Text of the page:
View large image | More photos
|One of Disney World's original golf courses, the Magnolia has hosted a PGA Tour event since it opened in 1971. (Courtesy of Disney)|
Disney World's Magnolia golf course remains a favorite attraction - for PGA Tour pros and hackers on a Florida golf vacation as well.
LAKE BUENA VISTA, Fla. -- Just how big of a deal is golf at Disney World?
Here's a big clue: One of Disney's most iconic monuments is "that giant golf ball" that towers over Epcot.
Well, maybe Spaceship Earth just looks like a golf ball from a distance, but rest assured, golf has been around at Disney as long as Cinderella's castle. In fact, when the Magic Kingdom opened in the fall of 1971, so did two golf courses, including Disney's most prolific: the Magnolia Course.
Lower-handicap golfers commonly favor Magnolia over the three other 18-hole golf courses at Disney for its championship pedigree. It's been a mainstay on the PGA Tour since it opened. Championship yardage here for the tour pros stretch to over 7,500 yards, and the furthest set of tees generally set up for daily play is still a meaty 7,100-plus.
The reason for being one of the Tour's longest golf courses is probably a result of the Magnolia's vulnerable greens, which are less undulating than most tour stops. Even amateurs can often afford to be aggressive on them. Though large, they generally don't feature any large undulations.
And when the pros come to town for the Children's Miracle Network Hospitals Classic, it's lights out.
"One of the reasons the score is so low is the greens are so pure with minimal undulation," said Kevin Weickel, head professional at Disney World. "They really start rolling them in, and it's fun to watch."
Even the signature hole, the par-3 sixth hole with the Mickey Mouse-shaped bunker in front of the green, is a tough hole. It's nearly 200 yards from an elevated tee, over water to a shallow, elevated green with practically no room to run up. It seems the hole was designed so that most players wound up right between Mickey's ears.
Another hole that draws rave reviews is the par-4 17th (a unanimous choice within my foursome as the best hole on the Magnolia). It's a sharp, dogleg left over water that tempts you from the tee to cut off as much as you can before playing to an elevated green.
Then there's the 18th hole, usually rated among the PGA Tour's most difficult annually. It can play nearly 500 yards during the Tour event and is one of the tightest driving holes on the course. As the finishing hole for Disney's annual PGA Tour event, it's probably Disney's most prolific.
Course officials say ever since Stephen Ames holed out from the 18th's greenside bunker to win the 2007 title, daily players can be seen throwing their ball into the very spot and trying to re-enact his dramatic title-clinching shot.
Any golf course that is a mainstay on the PGA Tour is going to be a hot draw. For that reason, the Magnolia receives a great amount of play from avid tour buffs in the area.
"The greens were firm and challenging," said scratch player Jeff Lezark, who was playing a Disney course for the first time. "And the bunkers were appropriately placed.
Rest assured, for not-so-Tour-ready players, the Magnolia isn't horribly penal. There is a bit of room off the tee and no out of bounds, so wayward drives can often be salvaged. The difficulty comes in the added length (over 6,600 yards from the men's tees) and green complexes often heavily bunkered and guarded with water. Par is more difficult out here than the other courses, but don't expect your card to be filled with snowmen either.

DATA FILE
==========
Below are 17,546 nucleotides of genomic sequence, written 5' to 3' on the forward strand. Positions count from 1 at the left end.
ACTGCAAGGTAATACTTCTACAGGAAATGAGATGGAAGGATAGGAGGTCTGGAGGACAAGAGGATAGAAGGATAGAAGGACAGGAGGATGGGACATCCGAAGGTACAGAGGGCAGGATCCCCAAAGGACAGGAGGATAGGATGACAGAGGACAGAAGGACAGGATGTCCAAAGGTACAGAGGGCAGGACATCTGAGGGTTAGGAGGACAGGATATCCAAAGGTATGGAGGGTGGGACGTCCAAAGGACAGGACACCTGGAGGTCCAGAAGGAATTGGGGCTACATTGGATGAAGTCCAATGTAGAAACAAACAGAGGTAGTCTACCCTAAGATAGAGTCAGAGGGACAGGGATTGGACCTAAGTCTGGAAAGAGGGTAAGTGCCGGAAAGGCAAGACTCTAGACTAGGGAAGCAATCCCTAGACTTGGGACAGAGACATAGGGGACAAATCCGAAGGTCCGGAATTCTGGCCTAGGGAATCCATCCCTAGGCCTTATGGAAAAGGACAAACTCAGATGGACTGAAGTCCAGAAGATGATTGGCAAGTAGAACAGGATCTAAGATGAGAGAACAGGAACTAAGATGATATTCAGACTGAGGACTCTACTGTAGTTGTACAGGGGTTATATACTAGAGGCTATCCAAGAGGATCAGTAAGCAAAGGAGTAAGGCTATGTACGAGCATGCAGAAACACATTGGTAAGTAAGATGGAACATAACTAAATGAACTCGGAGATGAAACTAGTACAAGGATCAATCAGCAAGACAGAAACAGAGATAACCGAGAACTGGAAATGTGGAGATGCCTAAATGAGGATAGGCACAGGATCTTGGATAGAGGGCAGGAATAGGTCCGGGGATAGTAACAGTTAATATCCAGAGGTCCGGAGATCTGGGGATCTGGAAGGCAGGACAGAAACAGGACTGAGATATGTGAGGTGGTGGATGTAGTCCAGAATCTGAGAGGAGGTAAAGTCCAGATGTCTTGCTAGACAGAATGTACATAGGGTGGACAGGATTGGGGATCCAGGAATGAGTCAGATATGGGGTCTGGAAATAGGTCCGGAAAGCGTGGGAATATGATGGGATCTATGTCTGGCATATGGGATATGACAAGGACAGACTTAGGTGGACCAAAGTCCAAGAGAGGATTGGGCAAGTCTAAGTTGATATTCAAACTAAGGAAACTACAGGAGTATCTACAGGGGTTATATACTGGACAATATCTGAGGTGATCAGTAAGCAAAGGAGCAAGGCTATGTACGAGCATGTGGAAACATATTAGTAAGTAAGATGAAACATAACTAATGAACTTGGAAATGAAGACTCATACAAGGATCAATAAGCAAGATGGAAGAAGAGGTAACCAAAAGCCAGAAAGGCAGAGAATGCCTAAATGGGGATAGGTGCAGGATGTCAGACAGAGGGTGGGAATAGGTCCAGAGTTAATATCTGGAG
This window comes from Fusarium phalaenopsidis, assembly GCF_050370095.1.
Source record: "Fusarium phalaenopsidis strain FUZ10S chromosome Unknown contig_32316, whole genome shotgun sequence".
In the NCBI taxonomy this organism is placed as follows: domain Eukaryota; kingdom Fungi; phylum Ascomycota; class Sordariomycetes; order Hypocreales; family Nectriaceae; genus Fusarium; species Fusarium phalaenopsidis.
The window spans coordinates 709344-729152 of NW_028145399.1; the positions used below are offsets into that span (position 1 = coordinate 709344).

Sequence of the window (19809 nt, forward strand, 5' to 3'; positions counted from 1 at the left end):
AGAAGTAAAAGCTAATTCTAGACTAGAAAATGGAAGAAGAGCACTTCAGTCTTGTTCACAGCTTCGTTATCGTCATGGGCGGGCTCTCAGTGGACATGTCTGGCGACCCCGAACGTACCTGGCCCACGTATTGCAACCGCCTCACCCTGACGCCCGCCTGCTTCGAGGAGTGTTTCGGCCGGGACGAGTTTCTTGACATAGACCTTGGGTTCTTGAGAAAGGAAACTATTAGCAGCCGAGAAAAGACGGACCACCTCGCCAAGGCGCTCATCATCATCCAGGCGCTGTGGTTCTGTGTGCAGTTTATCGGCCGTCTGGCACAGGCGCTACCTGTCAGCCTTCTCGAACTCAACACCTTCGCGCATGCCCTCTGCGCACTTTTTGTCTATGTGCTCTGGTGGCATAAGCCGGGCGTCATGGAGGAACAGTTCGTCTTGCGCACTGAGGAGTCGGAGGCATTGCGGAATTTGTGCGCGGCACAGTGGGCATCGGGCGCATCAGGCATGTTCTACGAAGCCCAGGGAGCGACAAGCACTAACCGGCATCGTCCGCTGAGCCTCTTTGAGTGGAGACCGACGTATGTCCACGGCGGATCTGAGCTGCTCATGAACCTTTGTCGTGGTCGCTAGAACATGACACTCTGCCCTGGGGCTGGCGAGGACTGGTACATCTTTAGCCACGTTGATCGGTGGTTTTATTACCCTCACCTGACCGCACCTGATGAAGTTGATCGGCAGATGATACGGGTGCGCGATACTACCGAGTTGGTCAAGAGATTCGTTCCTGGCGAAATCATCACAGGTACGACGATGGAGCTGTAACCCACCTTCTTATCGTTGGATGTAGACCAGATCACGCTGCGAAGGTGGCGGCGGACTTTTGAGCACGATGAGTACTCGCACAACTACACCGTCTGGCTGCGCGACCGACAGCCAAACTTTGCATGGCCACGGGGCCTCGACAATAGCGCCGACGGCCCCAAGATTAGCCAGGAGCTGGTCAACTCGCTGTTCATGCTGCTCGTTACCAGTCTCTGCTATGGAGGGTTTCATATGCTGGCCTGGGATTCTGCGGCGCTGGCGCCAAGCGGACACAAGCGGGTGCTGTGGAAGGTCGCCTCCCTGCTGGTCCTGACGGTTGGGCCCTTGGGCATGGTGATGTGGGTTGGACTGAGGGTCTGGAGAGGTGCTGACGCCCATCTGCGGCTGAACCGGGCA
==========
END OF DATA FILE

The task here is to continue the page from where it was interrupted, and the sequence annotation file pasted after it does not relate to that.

Resort guests receive a discount of green fees and free transportation to and from their property. Like all Disney courses, the Magnolia features GPS in all of their golf carts.
The Polynesian Resort is a Pacific-themed village that features tiki torch-lined walkways and tropical vegetation on its grounds. It also boasts a fantastic location for both golfers (located across the street from the Palm and Magnolia) and families, as it's on the monorail line, which offers access to the Magic Kingdom and Epcot in minutes.
Spa buffs will want to stay just down the monorail line at the Grand Floridian Resort & Spa, which is set in a classic Victorian theme paying homage to Palm Beach's golden era.
Families and larger groups will want to consider the Old Key West Resort, a Deluxe Villa Resort, which features condo-style suites. Guests interested in the villas option, but who are looking for a livelier atmosphere, should also consider the Boardwalk Resort, which features a festive atmosphere including the ESPN Club. Two-bedroom villas can accommodate up to eight guests.
February 7, 2008
Brandon Tucker is the Managing Editor for Golf Channel Courses & Travel. To date, his golf travels have taken him to over two dozen countries and over 500 golf courses worldwide. While he's played some of the most prestigious courses in the world, Tucker's favorite way to play the game is on a great muni in under three hours.
Any opinions expressed above are those of the writer and do not necessarily represent the views of the management.
At Desert Pines Golf Club, the little things make the difference between just another golf outing and one to remember. Rather than trying to wow players with bells and whistles, this Dye Designs layout will subtly impress players not only with the layout but with the overall experience. What you'll find is a course that delivers a solid golf experience with those added little touches that bring a smile to players' faces.
... full article »